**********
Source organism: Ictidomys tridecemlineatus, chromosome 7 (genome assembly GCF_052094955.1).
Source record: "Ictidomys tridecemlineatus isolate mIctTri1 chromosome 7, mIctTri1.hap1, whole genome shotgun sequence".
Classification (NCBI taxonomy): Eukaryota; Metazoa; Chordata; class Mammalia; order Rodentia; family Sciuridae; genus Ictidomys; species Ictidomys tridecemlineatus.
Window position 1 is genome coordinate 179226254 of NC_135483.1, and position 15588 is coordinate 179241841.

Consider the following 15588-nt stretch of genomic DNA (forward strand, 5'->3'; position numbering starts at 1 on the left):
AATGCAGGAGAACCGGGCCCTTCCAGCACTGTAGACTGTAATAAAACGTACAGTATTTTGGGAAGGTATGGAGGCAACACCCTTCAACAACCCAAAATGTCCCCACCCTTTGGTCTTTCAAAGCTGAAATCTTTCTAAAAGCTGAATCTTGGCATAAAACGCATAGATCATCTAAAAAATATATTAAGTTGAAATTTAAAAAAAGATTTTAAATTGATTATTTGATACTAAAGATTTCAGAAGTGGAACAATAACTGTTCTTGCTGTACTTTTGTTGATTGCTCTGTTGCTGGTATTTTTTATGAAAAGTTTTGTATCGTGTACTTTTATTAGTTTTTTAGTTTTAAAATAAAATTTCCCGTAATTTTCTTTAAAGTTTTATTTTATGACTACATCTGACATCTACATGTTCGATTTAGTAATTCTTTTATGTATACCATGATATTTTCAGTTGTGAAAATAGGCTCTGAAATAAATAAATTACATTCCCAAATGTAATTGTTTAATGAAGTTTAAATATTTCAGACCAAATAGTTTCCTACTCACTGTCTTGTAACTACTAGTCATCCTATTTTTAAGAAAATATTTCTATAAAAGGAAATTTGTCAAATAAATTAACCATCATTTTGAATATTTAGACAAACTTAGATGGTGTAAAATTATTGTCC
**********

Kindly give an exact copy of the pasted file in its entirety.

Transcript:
Source organism: Ictidomys tridecemlineatus, chromosome 7 (genome assembly GCF_052094955.1).
Source record: "Ictidomys tridecemlineatus isolate mIctTri1 chromosome 7, mIctTri1.hap1, whole genome shotgun sequence".
Classification (NCBI taxonomy): Eukaryota; Metazoa; Chordata; class Mammalia; order Rodentia; family Sciuridae; genus Ictidomys; species Ictidomys tridecemlineatus.
Window position 1 is genome coordinate 179226254 of NC_135483.1, and position 15588 is coordinate 179241841.

Consider the following 15588-nt stretch of genomic DNA (forward strand, 5'->3'; position numbering starts at 1 on the left):
AATGCAGGAGAACCGGGCCCTTCCAGCACTGTAGACTGTAATAAAACGTACAGTATTTTGGGAAGGTATGGAGGCAACACCCTTCAACAACCCAAAATGTCCCCACCCTTTGGTCTTTCAAAGCTGAAATCTTTCTAAAAGCTGAATCTTGGCATAAAACGCATAGATCATCTAAAAAATATATTAAGTTGAAATTTAAAAAAAGATTTTAAATTGATTATTTGATACTAAAGATTTCAGAAGTGGAACAATAACTGTTCTTGCTGTACTTTTGTTGATTGCTCTGTTGCTGGTATTTTTTATGAAAAGTTTTGTATCGTGTACTTTTATTAGTTTTTTAGTTTTAAAATAAAATTTCCCGTAATTTTCTTTAAAGTTTTATTTTATGACTACATCTGACATCTACATGTTCGATTTAGTAATTCTTTTATGTATACCATGATATTTTCAGTTGTGAAAATAGGCTCTGAAATAAATAAATTACATTCCCAAATGTAATTGTTTAATGAAGTTTAAATATTTCAGACCAAATAGTTTCCTACTCACTGTCTTGTAACTACTAGTCATCCTATTTTTAAGAAAATATTTCTATAAAAGGAAATTTGTCAAATAAATTAACCATCATTTTGAATATTTAGACAAACTTAGATGGTGTAAAATTATTGTCC